Archive | August 2013

The End of Everything / Footballers on Instagram, $38,000 designer bags, extreme luxury and tigers in Dubai.

‘You see it’s broke nigga racism

That’s that “Don’t touch anything in the store”

And this rich nigga racism

That’s that “Come in, please buy more”

“What you want, a Bentley? Fur coat? A diamond chain?

All you blacks want all the same things”

Used to only be niggas, now everybody playing

Spending everything on Alexander Wang

New Slaves’

Kanye West / “New Slaves”

 

‘I just talked to Jesus

He said, “What up Yeezus?”

I said, “Shit I’m chilling

Trying to stack these millions”

I know he the most high

But I am a close high

Mi casa, su casa

That’s our cosa nostra

I am a god

I am a god

I am a god’

Kanye West / “I Am a God” (featuring God)

I will almost copy and paste the following article – by Colin McDowell, posted on The Business of Fashion’s website – in its entirety, as it is too bloody good:

‘Following news that a shop assistant in Zurich refused to let Oprah Winfrey examine a $38,000 black bag, Colin McDowell says astronomically priced products are emblematic of exactly what’s wrong with the fashion business.’

‘LONDON, United Kingdom — Historians take pleasure in giving portmanteau names to periods: The Age of Elegance; The Dawn of Civilisation; The Gilded Age. It is interesting to imagine what, in the future, will be the title given to today’s fashion period. Guilt and Greed, perhaps? The Death of Taste? I would suggest it could best be summed up as The Age of Irresponsible Excess.

To illustrate what I mean, take the recent little vignette that played out in Switzerland, starring Oprah Winfrey. In a Zurich shop, the American media icon expressed interest in a $38,000 black bag, displayed in a locked showcase. A shop assistant refused to get it out of its case to let her properly examine it. Oprah (who is estimated to have earned $77 million last year alone) was informed that it was too expensive for her and after a few more requests and refusals, she left. Many will agree with her assumption that she, an African American woman, was a victim of prejudice, and they could well be right. (My note: read again the lyrics to “New Slaves”)

Racial prejudice is intolerable to all civilised people and it is right that it should be rigorously questioned and examined. But what has not been questioned or examined in this particular case is something which should shock and appal all right-minded people. And that is the price asked for the bag. What an affront to society and civilisation it presents. Above all, it is a shocking indictment of the mindless greed of the higher echelons of the fashion industry and the way in which it has corrupted certain areas of society. Astronomically priced products are designed not to shock, but to excite a customer sufficiently to be determined to buy them.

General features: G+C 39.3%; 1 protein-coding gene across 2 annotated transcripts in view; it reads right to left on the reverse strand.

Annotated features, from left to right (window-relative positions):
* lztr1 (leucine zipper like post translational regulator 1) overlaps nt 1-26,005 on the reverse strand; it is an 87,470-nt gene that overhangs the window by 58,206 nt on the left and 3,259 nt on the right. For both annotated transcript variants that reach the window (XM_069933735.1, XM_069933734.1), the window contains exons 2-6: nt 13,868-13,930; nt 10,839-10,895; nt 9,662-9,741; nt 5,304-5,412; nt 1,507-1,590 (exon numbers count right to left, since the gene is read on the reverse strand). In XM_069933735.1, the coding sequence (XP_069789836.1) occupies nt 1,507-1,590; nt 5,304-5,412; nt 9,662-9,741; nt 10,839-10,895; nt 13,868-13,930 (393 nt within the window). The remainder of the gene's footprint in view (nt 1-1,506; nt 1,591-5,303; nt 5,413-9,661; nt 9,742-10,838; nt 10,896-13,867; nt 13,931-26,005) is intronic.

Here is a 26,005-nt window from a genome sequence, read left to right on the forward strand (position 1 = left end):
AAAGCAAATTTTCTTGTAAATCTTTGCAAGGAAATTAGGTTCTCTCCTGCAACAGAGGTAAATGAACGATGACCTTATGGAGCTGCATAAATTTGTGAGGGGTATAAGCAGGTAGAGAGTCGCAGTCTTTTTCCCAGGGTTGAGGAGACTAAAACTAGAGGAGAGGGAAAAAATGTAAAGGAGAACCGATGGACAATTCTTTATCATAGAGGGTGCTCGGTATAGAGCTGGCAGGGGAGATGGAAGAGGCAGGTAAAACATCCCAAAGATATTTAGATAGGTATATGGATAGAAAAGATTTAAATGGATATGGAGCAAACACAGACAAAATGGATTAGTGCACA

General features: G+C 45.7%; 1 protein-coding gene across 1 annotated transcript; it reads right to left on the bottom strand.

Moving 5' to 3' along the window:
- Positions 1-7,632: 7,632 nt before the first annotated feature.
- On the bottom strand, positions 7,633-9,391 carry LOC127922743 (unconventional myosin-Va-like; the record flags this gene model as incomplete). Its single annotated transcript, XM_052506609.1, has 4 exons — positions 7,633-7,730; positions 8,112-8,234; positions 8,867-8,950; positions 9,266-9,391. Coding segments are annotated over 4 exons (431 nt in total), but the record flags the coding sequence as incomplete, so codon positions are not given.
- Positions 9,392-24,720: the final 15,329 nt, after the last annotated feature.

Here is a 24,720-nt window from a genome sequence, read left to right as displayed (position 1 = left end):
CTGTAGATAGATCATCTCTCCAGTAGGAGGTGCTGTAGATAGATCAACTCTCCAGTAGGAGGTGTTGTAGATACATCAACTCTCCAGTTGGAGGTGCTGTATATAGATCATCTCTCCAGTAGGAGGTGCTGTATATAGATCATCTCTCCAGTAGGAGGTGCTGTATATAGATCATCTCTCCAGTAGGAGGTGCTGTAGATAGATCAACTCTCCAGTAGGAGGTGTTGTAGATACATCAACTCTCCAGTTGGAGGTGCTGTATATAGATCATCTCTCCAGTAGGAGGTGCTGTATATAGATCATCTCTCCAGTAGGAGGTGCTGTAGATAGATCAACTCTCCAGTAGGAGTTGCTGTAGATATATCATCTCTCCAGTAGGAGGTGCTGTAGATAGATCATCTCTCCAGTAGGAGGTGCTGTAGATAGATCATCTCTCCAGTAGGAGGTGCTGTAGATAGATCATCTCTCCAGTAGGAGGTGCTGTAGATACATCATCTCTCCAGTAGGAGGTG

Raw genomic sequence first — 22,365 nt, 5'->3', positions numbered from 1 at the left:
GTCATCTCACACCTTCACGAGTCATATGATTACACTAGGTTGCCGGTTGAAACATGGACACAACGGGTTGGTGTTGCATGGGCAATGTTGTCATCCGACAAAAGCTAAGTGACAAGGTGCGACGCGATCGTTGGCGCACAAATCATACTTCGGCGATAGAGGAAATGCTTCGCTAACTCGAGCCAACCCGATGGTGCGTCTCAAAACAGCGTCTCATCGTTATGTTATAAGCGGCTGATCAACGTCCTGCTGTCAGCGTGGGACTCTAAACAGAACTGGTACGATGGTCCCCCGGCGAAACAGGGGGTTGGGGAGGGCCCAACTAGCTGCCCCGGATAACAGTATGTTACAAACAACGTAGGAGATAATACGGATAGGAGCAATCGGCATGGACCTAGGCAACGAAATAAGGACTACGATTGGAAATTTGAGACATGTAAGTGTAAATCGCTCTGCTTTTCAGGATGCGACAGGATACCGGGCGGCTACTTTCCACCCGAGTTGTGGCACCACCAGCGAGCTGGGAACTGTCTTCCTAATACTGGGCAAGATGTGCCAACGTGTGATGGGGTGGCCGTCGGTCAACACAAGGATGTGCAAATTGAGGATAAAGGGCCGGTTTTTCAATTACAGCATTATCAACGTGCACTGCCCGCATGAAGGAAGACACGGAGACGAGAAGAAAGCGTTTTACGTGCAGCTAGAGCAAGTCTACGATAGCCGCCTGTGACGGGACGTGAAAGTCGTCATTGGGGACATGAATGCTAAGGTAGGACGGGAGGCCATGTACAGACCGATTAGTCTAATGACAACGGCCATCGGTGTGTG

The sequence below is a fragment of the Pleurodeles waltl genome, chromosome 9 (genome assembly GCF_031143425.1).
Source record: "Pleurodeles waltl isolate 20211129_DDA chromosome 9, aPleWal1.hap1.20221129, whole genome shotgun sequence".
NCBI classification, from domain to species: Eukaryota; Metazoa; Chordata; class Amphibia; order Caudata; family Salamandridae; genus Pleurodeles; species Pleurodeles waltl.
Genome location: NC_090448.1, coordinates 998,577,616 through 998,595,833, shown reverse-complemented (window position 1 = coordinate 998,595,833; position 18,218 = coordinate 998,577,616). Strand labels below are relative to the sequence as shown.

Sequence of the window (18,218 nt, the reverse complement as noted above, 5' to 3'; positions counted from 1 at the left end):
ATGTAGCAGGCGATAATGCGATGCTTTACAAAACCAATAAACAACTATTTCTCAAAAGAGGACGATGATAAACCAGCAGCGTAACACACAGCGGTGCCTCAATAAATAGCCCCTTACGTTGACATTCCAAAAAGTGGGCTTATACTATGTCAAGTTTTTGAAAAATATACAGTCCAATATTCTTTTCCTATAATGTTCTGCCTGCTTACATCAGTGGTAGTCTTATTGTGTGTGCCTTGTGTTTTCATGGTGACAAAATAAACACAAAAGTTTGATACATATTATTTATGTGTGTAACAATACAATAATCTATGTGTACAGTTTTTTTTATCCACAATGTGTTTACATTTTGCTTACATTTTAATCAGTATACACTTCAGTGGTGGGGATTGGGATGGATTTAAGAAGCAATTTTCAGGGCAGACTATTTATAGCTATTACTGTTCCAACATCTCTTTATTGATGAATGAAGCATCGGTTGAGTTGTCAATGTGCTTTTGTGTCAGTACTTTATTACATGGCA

To me this is exactly what has gone wrong with the fashion business. A spat between a designer and a journalist, like the one between Hedi Slimane and Cathy Horyn, is demeaning and embarrassing, but the “Oprah Bag” question is infinitely more important and should outrage us all. Can we really have respect for an industry that sells handbags for $38,000?

Read the rest here: http://bit.ly/14NA5S2

So, while Kanye raps about the excess of contemporary society, the noveau riche disease and the God complex of the wealthy and tasteless, many still worship money and shamelessly show off their possessions, despite a universal grim economic situation.

Have we lost the plot? Yes.

russian

Do you remember the ‘Rich Kids of Instagram’? if you don’t, check the following photos and the Tumblr. It will become a reality TV show, according to Mashable.

rkoi1 rkoi2

Other similar cases include ‘Arab kids of instagram’.

arab2 arab3 arabkidsofinstagram

And Rapperz on Instagram.

rapperz2 rapperz3 rapperzoninstagram

Oh, and don’t forget football players showing off on social media.

Here’s Balotelli’s hand.

balo

And Nuri Şahin’s collection of keys.

bomber1

Hopefully, Gen Y will save us all – as Noah Kerner in this article posted by Forbes reckons: ‘My generation dreamed of making millions on Wall Street. Today’s young people dream bigger – building startups that change the world. is going for other stuff opposite direction